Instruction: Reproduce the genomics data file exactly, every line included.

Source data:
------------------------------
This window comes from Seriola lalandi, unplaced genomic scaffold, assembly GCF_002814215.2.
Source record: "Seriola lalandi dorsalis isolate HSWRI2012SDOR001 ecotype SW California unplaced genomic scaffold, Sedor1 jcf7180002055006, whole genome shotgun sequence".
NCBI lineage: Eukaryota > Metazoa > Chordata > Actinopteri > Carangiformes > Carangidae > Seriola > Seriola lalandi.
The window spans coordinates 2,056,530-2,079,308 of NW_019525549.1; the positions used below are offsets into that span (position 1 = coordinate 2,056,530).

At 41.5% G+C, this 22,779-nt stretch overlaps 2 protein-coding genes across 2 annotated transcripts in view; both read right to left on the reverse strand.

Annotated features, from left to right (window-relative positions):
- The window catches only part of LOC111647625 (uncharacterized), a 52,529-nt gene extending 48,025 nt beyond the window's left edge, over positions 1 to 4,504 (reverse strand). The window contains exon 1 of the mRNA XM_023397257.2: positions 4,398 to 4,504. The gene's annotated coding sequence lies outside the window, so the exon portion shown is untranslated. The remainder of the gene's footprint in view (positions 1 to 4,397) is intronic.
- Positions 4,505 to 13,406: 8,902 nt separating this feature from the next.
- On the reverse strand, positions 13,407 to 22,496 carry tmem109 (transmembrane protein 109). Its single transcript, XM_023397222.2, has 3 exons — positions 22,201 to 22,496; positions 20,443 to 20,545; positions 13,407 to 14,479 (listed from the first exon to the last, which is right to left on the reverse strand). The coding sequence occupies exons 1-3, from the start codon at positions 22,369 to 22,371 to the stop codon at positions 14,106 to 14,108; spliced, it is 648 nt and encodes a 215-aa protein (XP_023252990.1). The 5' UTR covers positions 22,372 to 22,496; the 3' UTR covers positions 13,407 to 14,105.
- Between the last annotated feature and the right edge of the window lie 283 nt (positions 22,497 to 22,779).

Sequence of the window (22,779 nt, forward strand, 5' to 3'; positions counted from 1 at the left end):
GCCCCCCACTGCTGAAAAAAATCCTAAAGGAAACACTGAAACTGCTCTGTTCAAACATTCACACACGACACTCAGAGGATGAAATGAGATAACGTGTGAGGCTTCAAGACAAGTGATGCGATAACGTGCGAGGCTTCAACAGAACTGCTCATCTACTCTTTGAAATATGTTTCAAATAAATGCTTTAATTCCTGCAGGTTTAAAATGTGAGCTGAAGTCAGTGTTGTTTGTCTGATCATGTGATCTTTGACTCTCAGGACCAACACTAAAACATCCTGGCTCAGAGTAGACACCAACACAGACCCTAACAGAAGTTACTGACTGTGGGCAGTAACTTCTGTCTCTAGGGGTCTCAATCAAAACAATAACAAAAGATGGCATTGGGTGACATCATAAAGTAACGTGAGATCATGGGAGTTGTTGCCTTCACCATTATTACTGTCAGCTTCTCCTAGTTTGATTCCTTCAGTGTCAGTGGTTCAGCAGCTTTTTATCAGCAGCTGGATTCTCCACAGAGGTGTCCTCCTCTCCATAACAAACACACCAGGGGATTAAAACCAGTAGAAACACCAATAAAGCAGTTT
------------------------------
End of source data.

This window comes from Seriola lalandi, unplaced genomic scaffold, assembly GCF_002814215.2.
Source record: "Seriola lalandi dorsalis isolate HSWRI2012SDOR001 ecotype SW California unplaced genomic scaffold, Sedor1 jcf7180002055006, whole genome shotgun sequence".
NCBI lineage: Eukaryota > Metazoa > Chordata > Actinopteri > Carangiformes > Carangidae > Seriola > Seriola lalandi.
The window spans coordinates 2,056,530-2,079,308 of NW_019525549.1; the positions used below are offsets into that span (position 1 = coordinate 2,056,530).

At 41.5% G+C, this 22,779-nt stretch overlaps 2 protein-coding genes across 2 annotated transcripts in view; both read right to left on the reverse strand.

Annotated features, from left to right (window-relative positions):
- The window catches only part of LOC111647625 (uncharacterized), a 52,529-nt gene extending 48,025 nt beyond the window's left edge, over positions 1 to 4,504 (reverse strand). The window contains exon 1 of the mRNA XM_023397257.2: positions 4,398 to 4,504. The gene's annotated coding sequence lies outside the window, so the exon portion shown is untranslated. The remainder of the gene's footprint in view (positions 1 to 4,397) is intronic.
- Positions 4,505 to 13,406: 8,902 nt separating this feature from the next.
- On the reverse strand, positions 13,407 to 22,496 carry tmem109 (transmembrane protein 109). Its single transcript, XM_023397222.2, has 3 exons — positions 22,201 to 22,496; positions 20,443 to 20,545; positions 13,407 to 14,479 (listed from the first exon to the last, which is right to left on the reverse strand). The coding sequence occupies exons 1-3, from the start codon at positions 22,369 to 22,371 to the stop codon at positions 14,106 to 14,108; spliced, it is 648 nt and encodes a 215-aa protein (XP_023252990.1). The 5' UTR covers positions 22,372 to 22,496; the 3' UTR covers positions 13,407 to 14,105.
- Between the last annotated feature and the right edge of the window lie 283 nt (positions 22,497 to 22,779).

Sequence of the window (22,779 nt, forward strand, 5' to 3'; positions counted from 1 at the left end):
GCCCCCCACTGCTGAAAAAAATCCTAAAGGAAACACTGAAACTGCTCTGTTCAAACATTCACACACGACACTCAGAGGATGAAATGAGATAACGTGTGAGGCTTCAAGACAAGTGATGCGATAACGTGCGAGGCTTCAACAGAACTGCTCATCTACTCTTTGAAATATGTTTCAAATAAATGCTTTAATTCCTGCAGGTTTAAAATGTGAGCTGAAGTCAGTGTTGTTTGTCTGATCATGTGATCTTTGACTCTCAGGACCAACACTAAAACATCCTGGCTCAGAGTAGACACCAACACAGACCCTAACAGAAGTTACTGACTGTGGGCAGTAACTTCTGTCTCTAGGGGTCTCAATCAAAACAATAACAAAAGATGGCATTGGGTGACATCATAAAGTAACGTGAGATCATGGGAGTTGTTGCCTTCACCATTATTACTGTCAGCTTCTCCTAGTTTGATTCCTTCAGTGTCAGTGGTTCAGCAGCTTTTTATCAGCAGCTGGATTCTCCACAGAGGTGTCCTCCTCTCCATAACAAACACACCAGGGGATTAAAACCAGTAGAAACACCAATAAAGCAGTTT